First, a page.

Jan, a 28 year old house wife, is in the market for a new blender. She lives in the Shoreline neighborhood, in the greater Seattle area, where there are a number of stores and locations nearby from which she could chose to purchase her ideal blender from. Being an internet savvy consumer, she hops on the web, heads over to Google, and types in “blender reviews”. ConsumerSearch.com is the first link to pop up, so she heads over, and the website’s professional look and feel help her to gain a sense of trust right away. She clicks on the first blender she sees, the one branded “Best” and is instantly taken to a product description place, along with a number of online retailers that sell the product (Amazon, eBay, etc.)However, she knows from past purchases, that kitchen accessories need to be felt and experienced before being bought, because the process to ship back and refund is a hassle, plus she is making dinner for in-laws tomorrow night and doesn’t want to pay for overnight shipping. So she makes a list of a handful of the “top rated” blenders on her iPhone’s note pad, listed on ConsumerSearch.com, then begins a search for nearby blender retailers. Wal-Mart, and Target are the first two on her list, but figures since she’ll be in the Alderwood Mall area, will stop in there to explore some of the kitchen stores as well, because she’s always been someone more concerned with quality than cost, when push comes to shove.

She also adds the food she needs to get from the grocery store, to her iPhone’s shopping list app, to make some juices and soups to try out with her new purchase. She heads out, and hits target first, she zaps each of the barcodes for the blenders with her barcode scanning application, to quickly price compare to other nearby retailers, to make sure she’s getting the right price. She checks her list with the products at target, avoiding the frequent offers for a salesman to answer any questions, and finds a couple she likes based which were on her blender hit list.She then proceeds to head to a handful of other stores, before arriving at Alderwood Mall. Walking down the aisle, her phone begins to vibrate. She takes it out of her purse and a notification pops up that there’s a deal going on today at Williams-Sonoma, which was triggered by being in proximity to a Williams-Sonoma store, and the receipt app she’d downloaded last week having set notifications for sales when the device is within 1000 feet of the store.

The sale was for food processors, but she thought she’d stop by anyways, and see what the store had for blenders. After walking into the store, the phone once again vibrated, asking Jan if she’d like to pair the phone via Bluetooth with the store for information & sales on products. She clicks yes, and is then asked to download the Williams-Sonoma application for 10% off all products within the store. Once again, she clicks yes, and downloads the store application. After quickly downloading the application, the app launches and asks what she’s interested in – she hits blenders – and the application directs her to the blenders in the store. Once she’s standing in front of the blenders, the Bluetooth triggers product specific information to appear along with device comparisons and promotional deals in the store and on the web.

She looks around at the models in front of her, flipping the app to her list of products, but just then the phone once again vibrates and asks her if she wants to know what blenders will make what foods on her shopping list. She clicks yes, and the grocery list she prepared is displayed in a handful of receipts with the blenders & food processors on her list displayed by what device can make what foods.After looking through the application, she finds out that all the foods on her list can’t be made with a blender, in fact for soups, she’s much better off with a higher end food processor. She then clicks on the model in question, and is directed to that product in the store. She is a bit taken by the price, but looks down at her iPhone, and the actual price of the product minus the in-store sale & 10% off for the application is displayed, as well as price comparisons to local retailers as well as the online price, along with product reviews, etc.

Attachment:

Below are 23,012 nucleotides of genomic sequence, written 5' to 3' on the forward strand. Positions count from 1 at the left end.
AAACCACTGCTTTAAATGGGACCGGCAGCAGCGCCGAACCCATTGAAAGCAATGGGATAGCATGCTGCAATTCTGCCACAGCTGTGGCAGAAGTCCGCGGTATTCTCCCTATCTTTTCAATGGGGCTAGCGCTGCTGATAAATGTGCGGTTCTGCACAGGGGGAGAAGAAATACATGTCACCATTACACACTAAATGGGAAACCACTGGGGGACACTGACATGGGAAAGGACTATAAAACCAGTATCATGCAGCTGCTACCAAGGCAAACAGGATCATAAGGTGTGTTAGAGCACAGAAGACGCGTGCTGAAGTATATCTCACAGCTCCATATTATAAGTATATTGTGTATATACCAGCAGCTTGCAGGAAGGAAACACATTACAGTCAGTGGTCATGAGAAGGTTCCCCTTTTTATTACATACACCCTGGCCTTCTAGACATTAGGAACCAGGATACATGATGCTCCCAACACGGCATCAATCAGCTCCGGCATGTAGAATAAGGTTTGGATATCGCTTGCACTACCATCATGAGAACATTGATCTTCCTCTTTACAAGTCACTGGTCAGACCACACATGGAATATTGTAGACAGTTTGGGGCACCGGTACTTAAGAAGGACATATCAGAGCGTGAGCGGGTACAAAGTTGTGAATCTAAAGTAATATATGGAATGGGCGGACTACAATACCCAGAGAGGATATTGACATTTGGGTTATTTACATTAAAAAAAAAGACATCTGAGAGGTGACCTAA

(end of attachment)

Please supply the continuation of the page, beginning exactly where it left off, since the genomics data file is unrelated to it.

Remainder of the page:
She quickly accesses the product comparison tab on the Williams-Sonoma application, to make sure she’s getting the best food processor, and a quick matrix pops up with features and information on what the difference in models are.After looking at the product check-marks in the comparison, she’s confident that this is the best model for her. She then takes the product up to the register, where her phone once again vibrates, and asks if she’d like to securely transmit billing information for the purchase, and if she’d like to join the mailing list. She didn’t want to fumble through her purse, so clicks to accept the secure transaction, with the receipt for the food processor being e-mailed to her. Furthermore, she joins the mailing list for further deals on accessories for the food processor she just purchased. The individual behind the register bags the food processor, and asks how Jan’s experience was.

She declares “Well, I came here for a $79 blender, and left with a $200 food processor – how did that happen!” The cashier behind the register chuckles, having been told similar comments on being up-sold several times that day.Jan leaves, excited to head to the QFC grocery store near her house, and using the Williams-Sonoma iPhone application to help determine what foods she can make with her new purchase, as well as get new receipts from the product-specific lists. Later the next week, she gets notified by the iPhone app that the pasta making accessory is on sale, along with a handful of pasta-specific ideas for dinner. Once again, Jan hops in the car, and heads to Alderwood Mall….

Conclusion

Though situations like transmitting purchasing data in real time as someone approaches the register may be a bit far out there, the story highlights ways in how a retail store can help influence decisions without ever taking the person away from their mobile device. The goal is making the customer feel comfortable with their purchase, and the mobile device can help to make sure the individual thinks it was their idea to purchase more, than when they initially set up on their trip, for example.

It’ll also help to keep them well connected beyond their visit, and help provide a useful function (ex: receipts for the kitchen tools they own) making the relationship between food preparation and your product line that much more of a reality.The mobile device is a conduit to the things that the consumer knows and cares about, and the more closely aligned your products can be, with that information, the more successful you’ll be in not only selling more but selling more efficiently, helping to drive up the ROI on Bluetooth proximity systems and store-only discounts.